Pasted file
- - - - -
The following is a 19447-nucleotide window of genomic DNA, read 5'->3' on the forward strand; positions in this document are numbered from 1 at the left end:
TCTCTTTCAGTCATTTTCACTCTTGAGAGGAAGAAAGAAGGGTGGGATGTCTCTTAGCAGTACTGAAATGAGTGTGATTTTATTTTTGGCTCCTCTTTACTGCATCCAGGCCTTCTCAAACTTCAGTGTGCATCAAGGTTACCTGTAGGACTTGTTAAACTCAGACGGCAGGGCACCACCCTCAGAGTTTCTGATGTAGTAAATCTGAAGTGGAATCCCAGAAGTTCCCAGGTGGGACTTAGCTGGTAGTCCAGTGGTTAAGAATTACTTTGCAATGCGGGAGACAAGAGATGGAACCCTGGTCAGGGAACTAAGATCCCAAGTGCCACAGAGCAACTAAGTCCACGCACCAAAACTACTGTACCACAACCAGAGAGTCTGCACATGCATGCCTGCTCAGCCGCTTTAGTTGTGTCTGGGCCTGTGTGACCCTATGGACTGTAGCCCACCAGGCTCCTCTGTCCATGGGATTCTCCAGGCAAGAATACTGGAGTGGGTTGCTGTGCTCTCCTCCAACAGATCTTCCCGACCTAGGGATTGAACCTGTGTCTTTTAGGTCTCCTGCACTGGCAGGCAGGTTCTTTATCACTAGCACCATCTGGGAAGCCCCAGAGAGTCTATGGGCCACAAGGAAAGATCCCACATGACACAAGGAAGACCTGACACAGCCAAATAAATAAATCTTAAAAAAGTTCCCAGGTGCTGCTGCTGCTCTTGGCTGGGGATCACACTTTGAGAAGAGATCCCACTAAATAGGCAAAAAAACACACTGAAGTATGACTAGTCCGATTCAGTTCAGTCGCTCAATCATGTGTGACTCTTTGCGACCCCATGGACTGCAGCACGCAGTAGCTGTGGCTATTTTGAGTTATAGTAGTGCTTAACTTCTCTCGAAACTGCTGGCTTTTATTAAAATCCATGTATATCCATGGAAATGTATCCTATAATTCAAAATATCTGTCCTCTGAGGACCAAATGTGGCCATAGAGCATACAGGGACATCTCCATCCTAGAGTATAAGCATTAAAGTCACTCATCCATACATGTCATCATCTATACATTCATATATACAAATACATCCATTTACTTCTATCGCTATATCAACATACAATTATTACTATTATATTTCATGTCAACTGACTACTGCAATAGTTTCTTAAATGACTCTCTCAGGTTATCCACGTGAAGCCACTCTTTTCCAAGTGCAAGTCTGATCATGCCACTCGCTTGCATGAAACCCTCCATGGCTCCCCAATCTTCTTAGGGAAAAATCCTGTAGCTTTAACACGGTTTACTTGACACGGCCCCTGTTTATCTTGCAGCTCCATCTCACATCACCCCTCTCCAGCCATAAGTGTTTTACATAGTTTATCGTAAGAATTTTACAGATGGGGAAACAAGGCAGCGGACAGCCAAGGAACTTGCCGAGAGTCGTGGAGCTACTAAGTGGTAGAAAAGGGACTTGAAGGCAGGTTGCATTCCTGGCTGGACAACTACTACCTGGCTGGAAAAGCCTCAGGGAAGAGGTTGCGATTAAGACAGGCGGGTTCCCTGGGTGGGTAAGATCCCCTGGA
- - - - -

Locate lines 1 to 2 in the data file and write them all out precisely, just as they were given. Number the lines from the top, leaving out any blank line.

The following is a 19447-nucleotide window of genomic DNA, read 5'->3' on the forward strand; positions in this document are numbered from 1 at the left end:
TCTCTTTCAGTCATTTTCACTCTTGAGAGGAAGAAAGAAGGGTGGGATGTCTCTTAGCAGTACTGAAATGAGTGTGATTTTATTTTTGGCTCCTCTTTACTGCATCCAGGCCTTCTCAAACTTCAGTGTGCATCAAGGTTACCTGTAGGACTTGTTAAACTCAGACGGCAGGGCACCACCCTCAGAGTTTCTGATGTAGTAAATCTGAAGTGGAATCCCAGAAGTTCCCAGGTGGGACTTAGCTGGTAGTCCAGTGGTTAAGAATTACTTTGCAATGCGGGAGACAAGAGATGGAACCCTGGTCAGGGAACTAAGATCCCAAGTGCCACAGAGCAACTAAGTCCACGCACCAAAACTACTGTACCACAACCAGAGAGTCTGCACATGCATGCCTGCTCAGCCGCTTTAGTTGTGTCTGGGCCTGTGTGACCCTATGGACTGTAGCCCACCAGGCTCCTCTGTCCATGGGATTCTCCAGGCAAGAATACTGGAGTGGGTTGCTGTGCTCTCCTCCAACAGATCTTCCCGACCTAGGGATTGAACCTGTGTCTTTTAGGTCTCCTGCACTGGCAGGCAGGTTCTTTATCACTAGCACCATCTGGGAAGCCCCAGAGAGTCTATGGGCCACAAGGAAAGATCCCACATGACACAAGGAAGACCTGACACAGCCAAATAAATAAATCTTAAAAAAGTTCCCAGGTGCTGCTGCTGCTCTTGGCTGGGGATCACACTTTGAGAAGAGATCCCACTAAATAGGCAAAAAAACACACTGAAGTATGACTAGTCCGATTCAGTTCAGTCGCTCAATCATGTGTGACTCTTTGCGACCCCATGGACTGCAGCACGCAGTAGCTGTGGCTATTTTGAGTTATAGTAGTGCTTAACTTCTCTCGAAACTGCTGGCTTTTATTAAAATCCATGTATATCCATGGAAATGTATCCTATAATTCAAAATATCTGTCCTCTGAGGACCAAATGTGGCCATAGAGCATACAGGGACATCTCCATCCTAGAGTATAAGCATTAAAGTCACTCATCCATACATGTCATCATCTATACATTCATATATACAAATACATCCATTTACTTCTATCGCTATATCAACATACAATTATTACTATTATATTTCATGTCAACTGACTACTGCAATAGTTTCTTAAATGACTCTCTCAGGTTATCCACGTGAAGCCACTCTTTTCCAAGTGCAAGTCTGATCATGCCACTCGCTTGCATGAAACCCTCCATGGCTCCCCAATCTTCTTAGGGAAAAATCCTGTAGCTTTAACACGGTTTACTTGACACGGCCCCTGTTTATCTTGCAGCTCCATCTCACATCACCCCTCTCCAGCCATAAGTGTTTTACATAGTTTATCGTAAGAATTTTACAGATGGGGAAACAAGGCAGCGGACAGCCAAGGAACTTGCCGAGAGTCGTGGAGCTACTAAGTGGTAGAAAAGGGACTTGAAGGCAGGTTGCATTCCTGGCTGGACAACTACTACCTGGCTGGAAAAGCCTCAGGGAAGAGGTTGCGATTAAGACAGGCGGGTTCCCTGGGTGGGTAAGATCCCCTGGA